(Apr. 4, 1799-Sept. 4, 1859). David Wallace was born in Mifflin County, Pennsylvania, to Andrew and Eleanor Wallace. Wallace’s father developed a close friendship with former governor of the Indiana Territory (1800-1812) and future U.S. president William Henry Harrison when the two served together in the War of 1812. The Wallace family would enjoy the benefits of Harrison’s patronage through political appointments for decades.
Wallace’s family moved to Ohio during his youth. He attended Miami College before his family relocated to Brookville, Indiana, in 1817. Harrison, at this point a U.S. Representative of Ohio, secured Wallace’s entry into the U.S. Military Academy at West Point. Wallace graduated with the rank of second lieutenant in 1821. He taught mathematics at the academy for one year and later served as a captain and colonel in the Indiana Militia.
After leaving the military, Wallace returned to Brookville, where he studied law and was admitted to the bar in 1823. He joined the law practice of Congressman John Test and married his daughter Esther Test on November 10, 1824. They had four children, notably Civil War general and author. After Wallace’s wife died in 1834, he married temperance and suffrage activist in 1836, with whom he had six children.
Wallace served in the Indiana House of Representatives from 1828 to 1831. He served as lieutenant governor on the Whig ticket with Noah Noble from 1831 to 1837. Wallace led the debate to create thein 1833 and strongly advocated for the Mammoth Internal Improvement Act in 1836. The latter project added $10 million in funding for turnpikes, canals, and railroads and provided the major platform for Wallace’s bid for the governorship of Indiana in 1837.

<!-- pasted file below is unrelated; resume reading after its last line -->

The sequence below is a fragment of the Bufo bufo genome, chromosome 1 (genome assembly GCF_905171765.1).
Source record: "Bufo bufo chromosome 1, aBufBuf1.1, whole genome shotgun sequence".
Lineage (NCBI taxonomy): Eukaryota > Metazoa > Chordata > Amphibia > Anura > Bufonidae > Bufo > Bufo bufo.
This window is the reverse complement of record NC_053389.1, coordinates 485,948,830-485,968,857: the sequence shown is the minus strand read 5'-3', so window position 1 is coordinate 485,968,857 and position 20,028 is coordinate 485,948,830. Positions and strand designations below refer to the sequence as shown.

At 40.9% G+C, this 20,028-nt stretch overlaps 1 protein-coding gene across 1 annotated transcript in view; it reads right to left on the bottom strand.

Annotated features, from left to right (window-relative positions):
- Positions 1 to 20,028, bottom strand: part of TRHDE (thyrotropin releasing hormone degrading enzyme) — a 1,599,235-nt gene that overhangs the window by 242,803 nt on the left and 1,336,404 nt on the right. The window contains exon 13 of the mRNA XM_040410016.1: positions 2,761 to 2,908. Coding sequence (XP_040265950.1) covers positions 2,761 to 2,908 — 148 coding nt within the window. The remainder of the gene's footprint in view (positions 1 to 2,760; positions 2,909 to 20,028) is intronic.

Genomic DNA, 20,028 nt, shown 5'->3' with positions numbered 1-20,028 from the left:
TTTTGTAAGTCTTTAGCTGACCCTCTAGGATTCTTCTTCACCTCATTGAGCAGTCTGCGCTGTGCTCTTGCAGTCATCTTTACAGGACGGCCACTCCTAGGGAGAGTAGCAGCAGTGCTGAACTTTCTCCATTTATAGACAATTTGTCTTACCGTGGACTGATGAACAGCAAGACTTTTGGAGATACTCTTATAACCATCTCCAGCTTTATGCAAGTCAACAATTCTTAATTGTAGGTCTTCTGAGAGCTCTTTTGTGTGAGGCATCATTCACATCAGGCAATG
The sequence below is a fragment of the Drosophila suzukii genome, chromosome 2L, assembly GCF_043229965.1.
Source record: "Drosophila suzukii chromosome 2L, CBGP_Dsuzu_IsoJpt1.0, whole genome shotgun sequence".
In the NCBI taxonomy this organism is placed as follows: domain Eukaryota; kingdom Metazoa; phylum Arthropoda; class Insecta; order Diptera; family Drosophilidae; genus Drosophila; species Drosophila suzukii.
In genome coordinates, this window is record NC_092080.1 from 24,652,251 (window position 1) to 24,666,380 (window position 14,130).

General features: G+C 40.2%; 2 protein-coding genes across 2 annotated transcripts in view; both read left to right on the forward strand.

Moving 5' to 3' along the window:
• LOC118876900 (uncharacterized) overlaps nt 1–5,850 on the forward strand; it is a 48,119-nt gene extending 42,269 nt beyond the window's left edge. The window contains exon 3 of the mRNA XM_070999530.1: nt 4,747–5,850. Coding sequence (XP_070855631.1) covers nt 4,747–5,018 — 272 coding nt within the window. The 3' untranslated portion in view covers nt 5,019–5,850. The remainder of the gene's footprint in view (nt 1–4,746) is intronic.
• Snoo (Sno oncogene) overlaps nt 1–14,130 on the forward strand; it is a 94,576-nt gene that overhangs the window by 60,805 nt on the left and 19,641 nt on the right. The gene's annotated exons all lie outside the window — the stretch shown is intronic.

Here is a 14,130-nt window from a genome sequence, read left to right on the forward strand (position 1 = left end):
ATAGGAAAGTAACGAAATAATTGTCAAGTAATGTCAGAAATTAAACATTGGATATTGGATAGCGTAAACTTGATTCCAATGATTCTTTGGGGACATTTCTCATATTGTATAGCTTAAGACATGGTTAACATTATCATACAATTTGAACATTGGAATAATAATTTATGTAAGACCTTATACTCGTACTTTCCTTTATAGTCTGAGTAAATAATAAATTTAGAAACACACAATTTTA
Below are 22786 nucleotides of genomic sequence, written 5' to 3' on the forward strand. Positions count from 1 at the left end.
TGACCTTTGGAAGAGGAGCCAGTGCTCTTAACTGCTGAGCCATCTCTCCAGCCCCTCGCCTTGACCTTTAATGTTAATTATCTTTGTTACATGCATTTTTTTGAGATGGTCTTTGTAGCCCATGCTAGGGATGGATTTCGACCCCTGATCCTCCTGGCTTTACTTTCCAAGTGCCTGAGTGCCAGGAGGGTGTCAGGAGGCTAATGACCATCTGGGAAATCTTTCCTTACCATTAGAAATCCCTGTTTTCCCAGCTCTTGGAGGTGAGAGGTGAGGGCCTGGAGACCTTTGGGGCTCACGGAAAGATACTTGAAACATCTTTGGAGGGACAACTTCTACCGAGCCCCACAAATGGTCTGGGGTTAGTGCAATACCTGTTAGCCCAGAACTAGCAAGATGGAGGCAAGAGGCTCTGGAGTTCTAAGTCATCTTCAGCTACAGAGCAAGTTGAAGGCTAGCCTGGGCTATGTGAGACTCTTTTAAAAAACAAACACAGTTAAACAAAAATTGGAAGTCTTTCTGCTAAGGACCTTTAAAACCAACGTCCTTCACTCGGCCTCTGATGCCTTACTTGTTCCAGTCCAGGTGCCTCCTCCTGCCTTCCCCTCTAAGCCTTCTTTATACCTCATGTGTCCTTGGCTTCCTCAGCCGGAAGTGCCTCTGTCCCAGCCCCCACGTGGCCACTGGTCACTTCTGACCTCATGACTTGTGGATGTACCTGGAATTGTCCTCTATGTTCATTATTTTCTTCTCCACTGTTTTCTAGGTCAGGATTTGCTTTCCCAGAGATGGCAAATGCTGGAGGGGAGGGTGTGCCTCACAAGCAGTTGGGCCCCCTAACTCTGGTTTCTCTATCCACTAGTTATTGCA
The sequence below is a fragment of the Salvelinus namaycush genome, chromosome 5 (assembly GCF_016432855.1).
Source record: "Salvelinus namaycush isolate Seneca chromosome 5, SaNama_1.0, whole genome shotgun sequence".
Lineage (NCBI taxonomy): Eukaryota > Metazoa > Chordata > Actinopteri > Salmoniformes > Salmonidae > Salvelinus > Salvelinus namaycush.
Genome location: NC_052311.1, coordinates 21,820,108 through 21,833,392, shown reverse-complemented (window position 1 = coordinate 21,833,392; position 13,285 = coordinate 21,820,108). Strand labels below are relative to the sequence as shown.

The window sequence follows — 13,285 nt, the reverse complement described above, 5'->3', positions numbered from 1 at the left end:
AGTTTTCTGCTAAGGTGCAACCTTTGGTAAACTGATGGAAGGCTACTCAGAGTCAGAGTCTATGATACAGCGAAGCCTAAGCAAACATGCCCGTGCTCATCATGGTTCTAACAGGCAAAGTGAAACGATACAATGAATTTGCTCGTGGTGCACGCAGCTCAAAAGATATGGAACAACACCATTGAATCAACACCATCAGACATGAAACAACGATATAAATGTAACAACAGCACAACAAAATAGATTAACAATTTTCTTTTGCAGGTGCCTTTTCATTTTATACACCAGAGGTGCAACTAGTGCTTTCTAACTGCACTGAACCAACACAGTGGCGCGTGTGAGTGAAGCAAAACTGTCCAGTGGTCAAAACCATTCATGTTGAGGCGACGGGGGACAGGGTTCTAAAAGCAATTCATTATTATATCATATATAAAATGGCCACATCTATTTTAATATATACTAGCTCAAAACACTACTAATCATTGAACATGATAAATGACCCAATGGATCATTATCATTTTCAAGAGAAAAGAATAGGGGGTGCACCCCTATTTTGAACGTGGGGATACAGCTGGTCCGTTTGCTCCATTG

Wallace moved his family to Indianapolis in 1837. Though Wallace won his bid for governor, his administration was plagued with economic disaster stemming from the expenses for the state’s internal improvements and the Panic of 1837. Wallace staved off the state’s insolvency by halting work on the internal improvements project, however, by the end of his term, interest on the massive $10 million debt proved insuperable and the state’s credit had been exhausted.
In 1838, Wallace ordered the removal from Indiana of the last Native Americans who lingered in the state past the signing of the 1833 Treaty of Chicago with the Potawatomi. Of the 859 Potawatomi removed from the state, 42, mostly children, died from disease and stress related to the two-month walk to the Kansas Territory, known as the “Trail of Death.”
Denied a spot on the Whig ticket for reelection as governor, Wallace returned to his law practice at the end of his term. The Indianapolis district elected him to the U.S. House of Representatives in 1841, where he advocated for federal spending to develop the telegraph. Defeated in his bid for reelection, Wallace returned to Indiana where he became chairman of the Whig Party in 1846. He served as Indianapolis delegate to the state’s Constitutional Convention in 1851 and as a judge of the Court of Common Pleas of Marion County from 1856 to the time of his death. Wallace was buried at.